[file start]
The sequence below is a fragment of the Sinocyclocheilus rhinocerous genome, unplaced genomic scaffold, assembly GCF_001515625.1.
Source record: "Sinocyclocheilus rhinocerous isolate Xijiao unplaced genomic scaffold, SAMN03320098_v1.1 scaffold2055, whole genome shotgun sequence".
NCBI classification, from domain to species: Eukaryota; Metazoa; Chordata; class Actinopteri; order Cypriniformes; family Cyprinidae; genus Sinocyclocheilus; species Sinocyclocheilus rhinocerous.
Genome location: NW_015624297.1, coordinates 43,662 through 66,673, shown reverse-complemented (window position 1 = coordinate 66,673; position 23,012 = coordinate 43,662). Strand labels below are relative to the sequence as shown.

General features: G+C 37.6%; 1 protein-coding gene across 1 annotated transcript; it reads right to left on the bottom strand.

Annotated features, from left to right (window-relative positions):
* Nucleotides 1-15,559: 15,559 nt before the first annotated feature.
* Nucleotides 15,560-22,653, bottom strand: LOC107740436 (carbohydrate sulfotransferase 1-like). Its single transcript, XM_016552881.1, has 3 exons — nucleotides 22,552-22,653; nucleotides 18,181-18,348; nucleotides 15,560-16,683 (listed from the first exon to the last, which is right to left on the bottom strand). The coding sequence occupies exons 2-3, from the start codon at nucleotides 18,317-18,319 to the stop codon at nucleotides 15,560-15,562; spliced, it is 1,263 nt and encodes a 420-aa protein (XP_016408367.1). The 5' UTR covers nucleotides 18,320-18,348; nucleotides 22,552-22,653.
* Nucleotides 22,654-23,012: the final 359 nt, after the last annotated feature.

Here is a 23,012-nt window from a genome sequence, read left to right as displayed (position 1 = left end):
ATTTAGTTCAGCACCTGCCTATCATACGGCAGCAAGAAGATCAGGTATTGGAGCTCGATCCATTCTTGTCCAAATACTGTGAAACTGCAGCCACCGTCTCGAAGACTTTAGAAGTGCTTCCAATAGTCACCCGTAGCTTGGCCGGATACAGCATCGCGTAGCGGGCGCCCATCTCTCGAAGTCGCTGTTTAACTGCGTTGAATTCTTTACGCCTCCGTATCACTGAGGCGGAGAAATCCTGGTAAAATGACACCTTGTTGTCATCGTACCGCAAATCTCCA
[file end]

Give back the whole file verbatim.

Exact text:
The sequence below is a fragment of the Sinocyclocheilus rhinocerous genome, unplaced genomic scaffold, assembly GCF_001515625.1.
Source record: "Sinocyclocheilus rhinocerous isolate Xijiao unplaced genomic scaffold, SAMN03320098_v1.1 scaffold2055, whole genome shotgun sequence".
NCBI classification, from domain to species: Eukaryota; Metazoa; Chordata; class Actinopteri; order Cypriniformes; family Cyprinidae; genus Sinocyclocheilus; species Sinocyclocheilus rhinocerous.
Genome location: NW_015624297.1, coordinates 43,662 through 66,673, shown reverse-complemented (window position 1 = coordinate 66,673; position 23,012 = coordinate 43,662). Strand labels below are relative to the sequence as shown.

General features: G+C 37.6%; 1 protein-coding gene across 1 annotated transcript; it reads right to left on the bottom strand.

Annotated features, from left to right (window-relative positions):
* Nucleotides 1-15,559: 15,559 nt before the first annotated feature.
* Nucleotides 15,560-22,653, bottom strand: LOC107740436 (carbohydrate sulfotransferase 1-like). Its single transcript, XM_016552881.1, has 3 exons — nucleotides 22,552-22,653; nucleotides 18,181-18,348; nucleotides 15,560-16,683 (listed from the first exon to the last, which is right to left on the bottom strand). The coding sequence occupies exons 2-3, from the start codon at nucleotides 18,317-18,319 to the stop codon at nucleotides 15,560-15,562; spliced, it is 1,263 nt and encodes a 420-aa protein (XP_016408367.1). The 5' UTR covers nucleotides 18,320-18,348; nucleotides 22,552-22,653.
* Nucleotides 22,654-23,012: the final 359 nt, after the last annotated feature.

Here is a 23,012-nt window from a genome sequence, read left to right as displayed (position 1 = left end):
ATTTAGTTCAGCACCTGCCTATCATACGGCAGCAAGAAGATCAGGTATTGGAGCTCGATCCATTCTTGTCCAAATACTGTGAAACTGCAGCCACCGTCTCGAAGACTTTAGAAGTGCTTCCAATAGTCACCCGTAGCTTGGCCGGATACAGCATCGCGTAGCGGGCGCCCATCTCTCGAAGTCGCTGTTTAACTGCGTTGAATTCTTTACGCCTCCGTATCACTGAGGCGGAGAAATCCTGGTAAAATGACACCTTGTTGTCATCGTACCGCAAATCTCCA